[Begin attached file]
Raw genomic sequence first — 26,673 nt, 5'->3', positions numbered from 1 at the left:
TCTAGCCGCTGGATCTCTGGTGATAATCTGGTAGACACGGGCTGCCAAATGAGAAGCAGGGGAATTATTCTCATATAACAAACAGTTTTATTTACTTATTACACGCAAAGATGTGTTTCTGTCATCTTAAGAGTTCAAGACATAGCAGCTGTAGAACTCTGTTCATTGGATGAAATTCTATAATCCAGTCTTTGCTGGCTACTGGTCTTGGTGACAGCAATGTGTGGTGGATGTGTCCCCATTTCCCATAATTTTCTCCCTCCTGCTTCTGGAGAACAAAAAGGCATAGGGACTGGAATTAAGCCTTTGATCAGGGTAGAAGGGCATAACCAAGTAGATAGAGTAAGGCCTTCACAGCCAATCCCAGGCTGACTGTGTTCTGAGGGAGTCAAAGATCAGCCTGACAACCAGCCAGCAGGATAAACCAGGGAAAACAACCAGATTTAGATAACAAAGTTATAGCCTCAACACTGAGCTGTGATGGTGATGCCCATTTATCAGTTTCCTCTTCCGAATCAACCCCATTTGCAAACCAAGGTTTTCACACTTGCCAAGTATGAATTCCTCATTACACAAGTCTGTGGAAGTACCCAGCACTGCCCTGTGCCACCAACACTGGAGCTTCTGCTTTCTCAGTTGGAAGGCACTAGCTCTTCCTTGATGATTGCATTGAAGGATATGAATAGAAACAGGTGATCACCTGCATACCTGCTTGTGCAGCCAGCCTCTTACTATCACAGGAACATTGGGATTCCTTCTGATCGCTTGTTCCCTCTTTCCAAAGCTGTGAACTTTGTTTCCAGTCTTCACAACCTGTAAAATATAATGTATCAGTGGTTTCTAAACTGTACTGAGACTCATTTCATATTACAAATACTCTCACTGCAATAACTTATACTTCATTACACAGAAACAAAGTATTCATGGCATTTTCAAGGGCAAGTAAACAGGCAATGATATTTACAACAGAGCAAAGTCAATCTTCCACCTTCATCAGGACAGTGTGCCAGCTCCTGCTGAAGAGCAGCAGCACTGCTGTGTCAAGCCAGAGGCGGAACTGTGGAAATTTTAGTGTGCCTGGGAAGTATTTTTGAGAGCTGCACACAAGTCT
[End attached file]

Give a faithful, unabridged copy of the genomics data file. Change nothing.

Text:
Raw genomic sequence first — 26,673 nt, 5'->3', positions numbered from 1 at the left:
TCTAGCCGCTGGATCTCTGGTGATAATCTGGTAGACACGGGCTGCCAAATGAGAAGCAGGGGAATTATTCTCATATAACAAACAGTTTTATTTACTTATTACACGCAAAGATGTGTTTCTGTCATCTTAAGAGTTCAAGACATAGCAGCTGTAGAACTCTGTTCATTGGATGAAATTCTATAATCCAGTCTTTGCTGGCTACTGGTCTTGGTGACAGCAATGTGTGGTGGATGTGTCCCCATTTCCCATAATTTTCTCCCTCCTGCTTCTGGAGAACAAAAAGGCATAGGGACTGGAATTAAGCCTTTGATCAGGGTAGAAGGGCATAACCAAGTAGATAGAGTAAGGCCTTCACAGCCAATCCCAGGCTGACTGTGTTCTGAGGGAGTCAAAGATCAGCCTGACAACCAGCCAGCAGGATAAACCAGGGAAAACAACCAGATTTAGATAACAAAGTTATAGCCTCAACACTGAGCTGTGATGGTGATGCCCATTTATCAGTTTCCTCTTCCGAATCAACCCCATTTGCAAACCAAGGTTTTCACACTTGCCAAGTATGAATTCCTCATTACACAAGTCTGTGGAAGTACCCAGCACTGCCCTGTGCCACCAACACTGGAGCTTCTGCTTTCTCAGTTGGAAGGCACTAGCTCTTCCTTGATGATTGCATTGAAGGATATGAATAGAAACAGGTGATCACCTGCATACCTGCTTGTGCAGCCAGCCTCTTACTATCACAGGAACATTGGGATTCCTTCTGATCGCTTGTTCCCTCTTTCCAAAGCTGTGAACTTTGTTTCCAGTCTTCACAACCTGTAAAATATAATGTATCAGTGGTTTCTAAACTGTACTGAGACTCATTTCATATTACAAATACTCTCACTGCAATAACTTATACTTCATTACACAGAAACAAAGTATTCATGGCATTTTCAAGGGCAAGTAAACAGGCAATGATATTTACAACAGAGCAAAGTCAATCTTCCACCTTCATCAGGACAGTGTGCCAGCTCCTGCTGAAGAGCAGCAGCACTGCTGTGTCAAGCCAGAGGCGGAACTGTGGAAATTTTAGTGTGCCTGGGAAGTATTTTTGAGAGCTGCACACAAGTCT